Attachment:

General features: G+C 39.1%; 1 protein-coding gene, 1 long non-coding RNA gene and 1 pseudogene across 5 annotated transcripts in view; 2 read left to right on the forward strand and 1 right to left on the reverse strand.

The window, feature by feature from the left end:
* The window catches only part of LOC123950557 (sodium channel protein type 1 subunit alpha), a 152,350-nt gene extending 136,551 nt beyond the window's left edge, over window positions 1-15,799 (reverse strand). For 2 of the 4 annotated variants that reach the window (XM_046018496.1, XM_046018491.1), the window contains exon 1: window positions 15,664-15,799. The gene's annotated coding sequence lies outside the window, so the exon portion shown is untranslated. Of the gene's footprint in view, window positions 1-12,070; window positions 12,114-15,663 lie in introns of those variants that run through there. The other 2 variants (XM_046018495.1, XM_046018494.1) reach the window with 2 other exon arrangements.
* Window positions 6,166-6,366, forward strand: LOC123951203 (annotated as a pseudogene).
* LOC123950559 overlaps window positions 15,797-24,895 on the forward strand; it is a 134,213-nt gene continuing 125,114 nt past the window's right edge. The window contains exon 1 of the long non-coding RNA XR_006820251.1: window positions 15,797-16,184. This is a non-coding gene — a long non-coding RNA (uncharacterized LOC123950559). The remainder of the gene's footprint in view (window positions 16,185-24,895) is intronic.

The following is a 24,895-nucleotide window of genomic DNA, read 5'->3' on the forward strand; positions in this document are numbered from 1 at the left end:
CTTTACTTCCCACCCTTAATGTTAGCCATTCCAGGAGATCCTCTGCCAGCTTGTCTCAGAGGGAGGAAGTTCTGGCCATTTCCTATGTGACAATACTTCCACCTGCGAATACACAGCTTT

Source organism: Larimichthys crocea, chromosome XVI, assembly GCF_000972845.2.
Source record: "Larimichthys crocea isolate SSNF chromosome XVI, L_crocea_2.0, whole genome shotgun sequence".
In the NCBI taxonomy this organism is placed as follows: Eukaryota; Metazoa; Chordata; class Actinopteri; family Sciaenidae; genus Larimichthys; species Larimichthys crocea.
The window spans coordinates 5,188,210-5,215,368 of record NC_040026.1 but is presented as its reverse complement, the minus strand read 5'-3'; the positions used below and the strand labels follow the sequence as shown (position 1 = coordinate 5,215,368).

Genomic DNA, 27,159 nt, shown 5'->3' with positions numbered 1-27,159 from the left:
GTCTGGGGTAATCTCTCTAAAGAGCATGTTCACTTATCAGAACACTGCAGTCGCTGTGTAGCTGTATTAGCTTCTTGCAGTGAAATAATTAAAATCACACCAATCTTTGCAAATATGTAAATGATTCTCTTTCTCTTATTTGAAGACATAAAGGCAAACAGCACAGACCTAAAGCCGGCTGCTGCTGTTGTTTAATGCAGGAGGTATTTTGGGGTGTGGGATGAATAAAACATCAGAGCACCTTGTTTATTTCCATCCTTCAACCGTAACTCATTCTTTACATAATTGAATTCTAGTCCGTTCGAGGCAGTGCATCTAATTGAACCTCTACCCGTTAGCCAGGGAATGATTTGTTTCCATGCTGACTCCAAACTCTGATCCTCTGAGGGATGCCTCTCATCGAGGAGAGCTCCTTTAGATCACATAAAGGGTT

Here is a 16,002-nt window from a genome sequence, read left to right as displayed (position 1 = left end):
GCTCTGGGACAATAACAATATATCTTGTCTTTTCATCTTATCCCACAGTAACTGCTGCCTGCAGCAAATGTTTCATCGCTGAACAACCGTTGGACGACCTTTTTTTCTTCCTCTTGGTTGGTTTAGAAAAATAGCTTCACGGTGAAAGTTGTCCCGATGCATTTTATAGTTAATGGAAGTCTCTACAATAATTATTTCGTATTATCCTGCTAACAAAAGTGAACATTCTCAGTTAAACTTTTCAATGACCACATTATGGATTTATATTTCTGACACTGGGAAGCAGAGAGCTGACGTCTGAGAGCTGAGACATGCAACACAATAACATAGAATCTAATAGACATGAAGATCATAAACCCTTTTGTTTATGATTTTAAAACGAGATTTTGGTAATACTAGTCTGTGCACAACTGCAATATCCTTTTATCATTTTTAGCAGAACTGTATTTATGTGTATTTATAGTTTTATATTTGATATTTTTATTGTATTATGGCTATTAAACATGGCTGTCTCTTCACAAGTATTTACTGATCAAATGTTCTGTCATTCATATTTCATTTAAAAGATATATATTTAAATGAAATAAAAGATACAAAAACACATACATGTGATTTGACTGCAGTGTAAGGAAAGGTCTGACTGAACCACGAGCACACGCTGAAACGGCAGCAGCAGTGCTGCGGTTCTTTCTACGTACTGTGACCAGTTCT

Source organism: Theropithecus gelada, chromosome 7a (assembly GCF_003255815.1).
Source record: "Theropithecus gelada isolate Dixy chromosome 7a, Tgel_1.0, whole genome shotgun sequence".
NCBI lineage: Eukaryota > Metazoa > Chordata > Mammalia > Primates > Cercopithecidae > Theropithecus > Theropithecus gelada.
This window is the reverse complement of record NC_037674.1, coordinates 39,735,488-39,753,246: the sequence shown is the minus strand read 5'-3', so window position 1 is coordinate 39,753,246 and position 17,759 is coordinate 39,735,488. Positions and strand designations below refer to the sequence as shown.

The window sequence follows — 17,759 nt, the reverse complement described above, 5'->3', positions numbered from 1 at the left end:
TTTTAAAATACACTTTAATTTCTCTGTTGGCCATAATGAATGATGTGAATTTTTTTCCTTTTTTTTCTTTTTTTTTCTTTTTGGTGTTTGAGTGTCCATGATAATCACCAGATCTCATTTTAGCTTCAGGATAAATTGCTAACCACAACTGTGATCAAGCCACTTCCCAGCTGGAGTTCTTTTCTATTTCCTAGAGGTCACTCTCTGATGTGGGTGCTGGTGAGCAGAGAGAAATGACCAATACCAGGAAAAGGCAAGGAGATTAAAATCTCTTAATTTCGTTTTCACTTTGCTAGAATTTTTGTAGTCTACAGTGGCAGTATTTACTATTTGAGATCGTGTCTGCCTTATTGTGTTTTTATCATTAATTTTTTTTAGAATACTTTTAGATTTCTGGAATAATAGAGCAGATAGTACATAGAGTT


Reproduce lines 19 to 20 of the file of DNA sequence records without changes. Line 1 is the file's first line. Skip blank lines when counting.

This window is the reverse complement of record NC_037674.1, coordinates 39,735,488-39,753,246: the sequence shown is the minus strand read 5'-3', so window position 1 is coordinate 39,753,246 and position 17,759 is coordinate 39,735,488. Positions and strand designations below refer to the sequence as shown.

The window sequence follows — 17,759 nt, the reverse complement described above, 5'->3', positions numbered from 1 at the left end: